by Susan Spann
The business plan section on Marketing Strategies has three sub-sections: pre-release, release phase, and post-release. Creating a specific plan for each phase helps keep the author – and the marketing efforts – on target and on track.
Pre-release Marketing focuses on platform building and making connections. Advertising the book plays a role, but so does managing social media, writing, and connecting with readers, authors, and industry professionals.
Remember: the connections need to be real. You can’t just shout your name and book title into the Internet and expect a horde of readers to appear. (And if they do, they’re probably waving pitchforks, not pocketbooks.)
You need to become an information provider, offering useful, interesting content that people want to read. How do you do that? Think outside the box!
Become an expert in your field and share your expertise in person and online. You can talk about writing, or research, or something totally off-the-wall. (seahorses, anyone?) If you’ve written a book, you have valuable knowledge to share.
Divide the pre-release marketing section of your business plan into three different areas: platform, connections, and book promotion. Brainstorm ways to work on each. Don’t limit yourself to strategies you currently use. Before the book releases is the time to try new things!
Subscribe to newsletters like Shelf Awareness or Author Marketing Experts. Read Publisher’s Marketplace. Pay attention to links and blogs by successful authors talking about their experiences – what works (and what doesn’t work).
Overwhelmed? Break it into manageable steps: brainstorm three ways to make connections or increase your platform and give them a try.
A few ideas:
- Blogging. Guest posts are a great way to ease into blogging, too.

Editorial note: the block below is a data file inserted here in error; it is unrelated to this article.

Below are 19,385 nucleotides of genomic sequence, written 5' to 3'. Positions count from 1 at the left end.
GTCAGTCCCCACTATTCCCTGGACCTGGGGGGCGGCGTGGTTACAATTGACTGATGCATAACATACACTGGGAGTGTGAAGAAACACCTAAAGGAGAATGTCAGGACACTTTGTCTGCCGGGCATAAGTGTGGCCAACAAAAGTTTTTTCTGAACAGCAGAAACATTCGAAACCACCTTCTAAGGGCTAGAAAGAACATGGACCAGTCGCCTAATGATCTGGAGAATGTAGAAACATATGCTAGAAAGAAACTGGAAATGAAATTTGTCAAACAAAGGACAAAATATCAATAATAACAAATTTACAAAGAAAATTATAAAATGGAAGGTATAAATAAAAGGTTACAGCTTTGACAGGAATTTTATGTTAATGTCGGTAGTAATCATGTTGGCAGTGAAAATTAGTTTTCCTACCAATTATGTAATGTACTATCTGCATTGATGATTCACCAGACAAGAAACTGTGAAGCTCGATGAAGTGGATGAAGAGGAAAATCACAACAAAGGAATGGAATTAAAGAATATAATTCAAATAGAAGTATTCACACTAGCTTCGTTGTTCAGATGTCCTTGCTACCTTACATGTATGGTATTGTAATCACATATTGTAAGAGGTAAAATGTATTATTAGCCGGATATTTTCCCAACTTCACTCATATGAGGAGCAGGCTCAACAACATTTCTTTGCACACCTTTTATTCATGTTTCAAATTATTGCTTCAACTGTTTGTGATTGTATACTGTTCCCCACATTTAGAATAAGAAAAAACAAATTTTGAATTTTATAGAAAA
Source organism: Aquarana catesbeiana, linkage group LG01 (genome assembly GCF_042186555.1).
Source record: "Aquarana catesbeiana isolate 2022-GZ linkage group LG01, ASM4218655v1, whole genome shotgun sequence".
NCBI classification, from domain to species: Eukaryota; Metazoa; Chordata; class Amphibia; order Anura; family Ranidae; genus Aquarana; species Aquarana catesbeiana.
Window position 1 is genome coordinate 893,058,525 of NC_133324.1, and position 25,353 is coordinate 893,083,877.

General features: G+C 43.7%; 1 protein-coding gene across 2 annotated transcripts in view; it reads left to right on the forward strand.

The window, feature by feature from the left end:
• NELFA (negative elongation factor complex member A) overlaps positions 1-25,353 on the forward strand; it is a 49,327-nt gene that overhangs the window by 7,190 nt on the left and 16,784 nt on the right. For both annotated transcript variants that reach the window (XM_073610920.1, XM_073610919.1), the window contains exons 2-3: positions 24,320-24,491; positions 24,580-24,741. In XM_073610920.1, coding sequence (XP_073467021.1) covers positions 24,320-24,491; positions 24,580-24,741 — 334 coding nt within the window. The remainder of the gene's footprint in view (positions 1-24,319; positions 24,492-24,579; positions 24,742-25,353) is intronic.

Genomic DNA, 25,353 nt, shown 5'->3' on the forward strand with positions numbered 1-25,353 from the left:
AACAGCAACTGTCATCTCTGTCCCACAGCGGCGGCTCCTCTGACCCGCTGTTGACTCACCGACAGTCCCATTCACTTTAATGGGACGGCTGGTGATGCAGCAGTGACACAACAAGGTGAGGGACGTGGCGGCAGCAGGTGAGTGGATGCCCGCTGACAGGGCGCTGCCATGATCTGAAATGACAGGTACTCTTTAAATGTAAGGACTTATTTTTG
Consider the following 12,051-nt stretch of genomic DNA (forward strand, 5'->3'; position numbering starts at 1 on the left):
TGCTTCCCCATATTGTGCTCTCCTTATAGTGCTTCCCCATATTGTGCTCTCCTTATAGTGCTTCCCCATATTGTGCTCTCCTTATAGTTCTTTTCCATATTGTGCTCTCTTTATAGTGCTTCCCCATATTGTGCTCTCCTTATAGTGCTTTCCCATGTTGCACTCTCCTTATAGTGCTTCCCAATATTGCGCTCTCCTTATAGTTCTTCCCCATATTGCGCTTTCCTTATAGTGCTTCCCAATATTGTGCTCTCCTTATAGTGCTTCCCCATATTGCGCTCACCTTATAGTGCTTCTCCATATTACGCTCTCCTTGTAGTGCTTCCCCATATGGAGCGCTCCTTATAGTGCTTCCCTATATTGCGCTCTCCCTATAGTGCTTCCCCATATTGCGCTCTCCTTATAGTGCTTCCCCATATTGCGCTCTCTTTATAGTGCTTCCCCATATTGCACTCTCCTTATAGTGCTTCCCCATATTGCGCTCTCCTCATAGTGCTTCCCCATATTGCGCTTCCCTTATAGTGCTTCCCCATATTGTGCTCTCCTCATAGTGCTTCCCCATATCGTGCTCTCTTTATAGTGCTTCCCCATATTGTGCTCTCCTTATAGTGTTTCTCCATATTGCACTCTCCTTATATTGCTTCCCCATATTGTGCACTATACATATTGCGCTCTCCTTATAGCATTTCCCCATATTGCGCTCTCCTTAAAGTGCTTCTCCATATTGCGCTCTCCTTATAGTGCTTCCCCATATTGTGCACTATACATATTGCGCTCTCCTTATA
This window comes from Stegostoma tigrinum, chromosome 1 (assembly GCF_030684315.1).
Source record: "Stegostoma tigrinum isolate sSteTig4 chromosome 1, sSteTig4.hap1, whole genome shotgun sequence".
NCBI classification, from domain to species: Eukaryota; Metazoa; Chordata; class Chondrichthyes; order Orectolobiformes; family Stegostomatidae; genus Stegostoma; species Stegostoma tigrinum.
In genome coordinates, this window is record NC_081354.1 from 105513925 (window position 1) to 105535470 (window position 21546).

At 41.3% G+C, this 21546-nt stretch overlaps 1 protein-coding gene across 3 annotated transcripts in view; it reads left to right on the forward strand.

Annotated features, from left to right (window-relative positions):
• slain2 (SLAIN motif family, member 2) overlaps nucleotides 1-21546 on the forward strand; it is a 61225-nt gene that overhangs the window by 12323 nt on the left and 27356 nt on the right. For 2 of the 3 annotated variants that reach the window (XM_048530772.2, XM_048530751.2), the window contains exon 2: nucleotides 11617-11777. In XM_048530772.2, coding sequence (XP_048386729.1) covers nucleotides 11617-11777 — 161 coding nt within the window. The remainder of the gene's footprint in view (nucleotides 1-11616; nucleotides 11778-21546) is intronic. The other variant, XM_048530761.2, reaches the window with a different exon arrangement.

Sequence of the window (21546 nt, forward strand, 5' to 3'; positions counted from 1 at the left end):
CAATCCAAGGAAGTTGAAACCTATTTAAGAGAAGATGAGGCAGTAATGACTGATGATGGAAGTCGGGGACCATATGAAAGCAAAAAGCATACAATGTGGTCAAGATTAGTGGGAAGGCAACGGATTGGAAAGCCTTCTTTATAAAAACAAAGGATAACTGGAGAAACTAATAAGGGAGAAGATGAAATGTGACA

- Teaching and Public Speaking. Libraries and civic organizations love to host engaging speakers for evening presentations. (If you’re not comfortable in front of a group, a public speaking class is a helpful investment.)
- Effective Use of Social Media.Find people with interests similar to your own. Join the conversation, and remember to encourage others as well as talking about yourself.
Don’t forget: traditional authors can learn from Indie authors, and vice versa.
Release Phase Marketing starts when your book becomes available for pre-order and continues through the first few weeks after release. This is the phase when most sales are made – and having a plan can make a big difference.
The release phase marketing plan should include both in-person and online appearances. If possible, you’ll want to schedule 2-3 appearances per week during the 2-3 weeks before your book releases, one appearance per day on release week (a “blog tour” is a great way to handle this) and 2-3 per week for the two weeks after release. If you work, or can’t manage that many, just do what you can. Quality is more important than quantity.
Your platform and relationship work in the months before release will create friendships and contacts that become opportunities in release phase. The key is giving value in advance. If you form genuine connections – not just fakery aimed at promoting yourself – you’ll find that you have the contacts you need to help promote your work around release.